“The Hunger Games” smash-hit book and movie got my daughter and one of her friends interested in archery. Maybe John A. Heatherly’s novel “The Cave and the Sea” will do the same for teenagers regarding learning primitive survival skills.
by Leon Pantenburg
There is too much fiction in the preparedness/wilderness survival area, passed off as fact, and written by people with little or no knowledge of the subject matter. But The Cave and the Sea, a Novel by John A. Heatherly is up-front fiction, a good read, and you might learn something from it.
Before there was the written word, there was a whole area of unrecorded history we can only guess about. There are some oral legends that survived. (I remember reading “Beowulf,” in college. It is one of the first such recorded legends, and we had to read it in the original Olde English. As a reading nerd and Journalism/English major, I thought the piece was kinda cool.)
But historical fiction, which is loosely defined as a story based on fact, can be really useful to help us learn how prehistoric people survived and thrived under adversity.
Set in the North American landscapes of the 1600s, the story of The Cave and the Sea is one of philosophy and survival, Heatherly writes, that incorporates myth and facts in an historical timeline. The survival techniques are real. But other parts of the story, he adds are speculation, such as the use of the macauhuitl, the “Broadsword of the Aztecs.” (See the Discovery Channel video below about Native American weapons of that time period.)
The first seven chapters of Heatherly’s novel are excerpts from an earlier short story called “The Medicine Symbol“.
The Cave and the Sea story starts in the cistern, a hidden depression in a rocky outcropping. The main character, Coe, falls into it after taking second place in a macauhuitl fight during a larger battle. Knocked unconscious, Coe comes to and finds the battle is over, he is wounded and all alone. He will have to survive using the skills that have been passed down to him.
He starts crawling away from the battlesite, and finds his way to the cave, a place with mystical properties. There he meets the second character, a woman named Mycha. She has come to the cave because of philosophical reasons, and to seek her own vision.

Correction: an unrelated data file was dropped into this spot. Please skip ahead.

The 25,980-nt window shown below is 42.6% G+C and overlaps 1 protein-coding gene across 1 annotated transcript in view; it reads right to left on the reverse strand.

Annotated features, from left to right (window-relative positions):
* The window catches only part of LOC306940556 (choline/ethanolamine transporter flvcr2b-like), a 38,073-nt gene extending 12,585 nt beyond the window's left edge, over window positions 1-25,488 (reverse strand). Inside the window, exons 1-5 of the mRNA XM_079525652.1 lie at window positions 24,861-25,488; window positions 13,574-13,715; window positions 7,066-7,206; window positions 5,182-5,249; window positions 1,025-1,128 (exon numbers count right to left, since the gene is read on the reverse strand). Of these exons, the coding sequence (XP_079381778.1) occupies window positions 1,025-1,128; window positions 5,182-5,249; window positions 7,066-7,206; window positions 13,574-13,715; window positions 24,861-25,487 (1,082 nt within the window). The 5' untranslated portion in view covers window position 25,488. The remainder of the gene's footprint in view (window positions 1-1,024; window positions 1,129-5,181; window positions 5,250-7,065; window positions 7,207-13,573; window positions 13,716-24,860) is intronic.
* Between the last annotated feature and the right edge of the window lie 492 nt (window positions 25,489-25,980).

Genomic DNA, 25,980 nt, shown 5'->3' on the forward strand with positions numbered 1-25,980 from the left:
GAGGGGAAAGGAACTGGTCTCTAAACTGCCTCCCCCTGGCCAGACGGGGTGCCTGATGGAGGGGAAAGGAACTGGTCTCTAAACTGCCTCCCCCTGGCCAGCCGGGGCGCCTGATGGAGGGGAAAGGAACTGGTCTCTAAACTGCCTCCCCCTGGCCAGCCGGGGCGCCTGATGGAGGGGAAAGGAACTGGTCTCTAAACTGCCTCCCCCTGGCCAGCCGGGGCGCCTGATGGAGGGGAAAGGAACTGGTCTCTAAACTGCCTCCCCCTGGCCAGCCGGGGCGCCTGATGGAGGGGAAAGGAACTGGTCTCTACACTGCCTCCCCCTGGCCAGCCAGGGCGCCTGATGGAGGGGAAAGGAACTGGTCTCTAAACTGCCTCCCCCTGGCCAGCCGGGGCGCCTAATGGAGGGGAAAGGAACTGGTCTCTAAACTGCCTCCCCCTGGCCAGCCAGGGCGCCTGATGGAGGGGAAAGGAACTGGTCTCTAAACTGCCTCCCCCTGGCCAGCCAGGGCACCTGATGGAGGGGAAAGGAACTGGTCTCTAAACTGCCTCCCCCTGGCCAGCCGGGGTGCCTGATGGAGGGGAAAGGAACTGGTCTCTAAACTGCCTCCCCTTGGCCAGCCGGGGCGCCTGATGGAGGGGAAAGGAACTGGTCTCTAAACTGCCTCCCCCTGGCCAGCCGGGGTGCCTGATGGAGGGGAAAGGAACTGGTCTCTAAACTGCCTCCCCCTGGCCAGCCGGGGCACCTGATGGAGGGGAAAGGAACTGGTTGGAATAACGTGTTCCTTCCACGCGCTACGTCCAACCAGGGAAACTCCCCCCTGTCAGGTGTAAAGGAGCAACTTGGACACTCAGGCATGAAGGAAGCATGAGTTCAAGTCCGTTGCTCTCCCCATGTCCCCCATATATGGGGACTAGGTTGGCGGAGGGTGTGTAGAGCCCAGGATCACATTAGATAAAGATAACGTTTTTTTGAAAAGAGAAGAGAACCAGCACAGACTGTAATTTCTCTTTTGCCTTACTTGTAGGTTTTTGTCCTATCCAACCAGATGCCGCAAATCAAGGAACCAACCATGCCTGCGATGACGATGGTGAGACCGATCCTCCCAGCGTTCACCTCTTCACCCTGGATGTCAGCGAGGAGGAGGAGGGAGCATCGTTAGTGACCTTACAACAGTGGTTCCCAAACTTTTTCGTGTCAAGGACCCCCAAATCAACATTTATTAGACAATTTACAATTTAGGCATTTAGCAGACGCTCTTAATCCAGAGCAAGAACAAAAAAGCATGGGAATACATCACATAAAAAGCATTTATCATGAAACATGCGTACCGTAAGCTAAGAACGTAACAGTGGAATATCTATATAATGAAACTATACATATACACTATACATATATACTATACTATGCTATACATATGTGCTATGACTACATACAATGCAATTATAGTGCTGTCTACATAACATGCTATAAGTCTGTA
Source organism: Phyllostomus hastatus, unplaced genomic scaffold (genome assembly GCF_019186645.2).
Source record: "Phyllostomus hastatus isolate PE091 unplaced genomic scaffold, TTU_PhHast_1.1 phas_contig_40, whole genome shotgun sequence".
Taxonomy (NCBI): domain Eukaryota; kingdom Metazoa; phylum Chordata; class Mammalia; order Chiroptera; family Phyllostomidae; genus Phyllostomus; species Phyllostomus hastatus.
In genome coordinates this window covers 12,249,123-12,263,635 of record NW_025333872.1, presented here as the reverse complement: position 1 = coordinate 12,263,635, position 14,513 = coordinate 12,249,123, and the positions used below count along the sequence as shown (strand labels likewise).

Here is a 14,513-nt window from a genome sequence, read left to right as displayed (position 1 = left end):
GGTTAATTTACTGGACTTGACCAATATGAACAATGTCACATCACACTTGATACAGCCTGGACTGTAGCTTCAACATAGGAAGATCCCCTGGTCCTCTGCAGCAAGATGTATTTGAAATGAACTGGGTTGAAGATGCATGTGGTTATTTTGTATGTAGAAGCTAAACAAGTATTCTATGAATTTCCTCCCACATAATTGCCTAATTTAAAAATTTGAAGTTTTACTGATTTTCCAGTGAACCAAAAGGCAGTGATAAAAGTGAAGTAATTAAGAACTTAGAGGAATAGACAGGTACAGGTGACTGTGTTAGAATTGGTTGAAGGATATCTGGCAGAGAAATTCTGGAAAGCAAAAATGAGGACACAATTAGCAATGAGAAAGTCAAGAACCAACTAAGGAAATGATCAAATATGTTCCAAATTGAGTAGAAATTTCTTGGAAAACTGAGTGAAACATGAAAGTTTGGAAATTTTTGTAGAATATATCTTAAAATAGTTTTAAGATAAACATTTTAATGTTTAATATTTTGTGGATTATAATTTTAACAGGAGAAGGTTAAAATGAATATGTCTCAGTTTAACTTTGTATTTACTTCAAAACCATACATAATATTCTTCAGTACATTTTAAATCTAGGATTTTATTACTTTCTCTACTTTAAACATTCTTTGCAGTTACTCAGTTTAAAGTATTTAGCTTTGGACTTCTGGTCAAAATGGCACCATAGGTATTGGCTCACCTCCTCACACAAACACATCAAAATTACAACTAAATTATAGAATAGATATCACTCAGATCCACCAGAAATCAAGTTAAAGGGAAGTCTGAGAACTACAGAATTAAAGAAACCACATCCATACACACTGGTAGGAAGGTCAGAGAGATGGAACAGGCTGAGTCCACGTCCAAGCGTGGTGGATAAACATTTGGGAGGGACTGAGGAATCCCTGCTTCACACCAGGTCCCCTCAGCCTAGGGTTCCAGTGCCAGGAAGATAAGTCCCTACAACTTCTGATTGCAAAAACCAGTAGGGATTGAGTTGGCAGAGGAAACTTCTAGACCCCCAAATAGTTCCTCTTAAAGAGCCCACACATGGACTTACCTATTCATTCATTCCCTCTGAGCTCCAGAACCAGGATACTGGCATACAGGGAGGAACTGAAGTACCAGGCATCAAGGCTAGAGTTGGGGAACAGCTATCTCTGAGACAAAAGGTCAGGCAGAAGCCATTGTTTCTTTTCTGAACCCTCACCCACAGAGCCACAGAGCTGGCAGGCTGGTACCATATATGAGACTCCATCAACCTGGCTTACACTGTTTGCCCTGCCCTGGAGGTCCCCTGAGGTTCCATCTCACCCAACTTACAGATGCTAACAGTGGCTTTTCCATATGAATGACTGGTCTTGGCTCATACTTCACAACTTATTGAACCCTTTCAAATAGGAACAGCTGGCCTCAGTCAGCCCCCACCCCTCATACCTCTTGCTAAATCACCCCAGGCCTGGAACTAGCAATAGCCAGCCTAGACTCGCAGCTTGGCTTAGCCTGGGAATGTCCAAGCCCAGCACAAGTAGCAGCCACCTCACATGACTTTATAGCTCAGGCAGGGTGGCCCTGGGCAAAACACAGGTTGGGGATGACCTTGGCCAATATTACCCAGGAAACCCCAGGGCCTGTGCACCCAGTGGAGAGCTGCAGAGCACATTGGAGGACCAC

What I like most about the book is how Heatherly weaves aboriginal survival skills into the plot. Heatherly is an experienced writer and outdoorsman and has appeared on this website with his previous non-fiction book “The Survival Template.” He is the graduate of several survival schools, and uses that knowledge to create a tale of fantasy combined with real survival techniques.
The reader will definitely get immersed in the plot. Then, before realizing it, the reader has been exposed to a survival technique, such as learning how to make an improvised lamp from pine resin and cedar bark. The survival skills are mentioned in passing, and are brought up as part of the natural sequence of events.
This is the strength of the story and plot. As a survival writer, my concern is education and providing valid, useful information. The Cave and The Sea provides a vehicle for getting a survival-clueless person’s attention. Written for a young adult audience, the novel combines an adventure story with an introduction to wilderness survival skills.
The Cave and the Sea is not intended to be a how-to survival manual, and you won’t learn actual techniques from reading it. But my hope is that young readers will get interested in the plot, and then get further involved with the idea of survival.
That sort of thing happened with “The Hunger Games,” and I’m all for anything that will get people interested and learning more!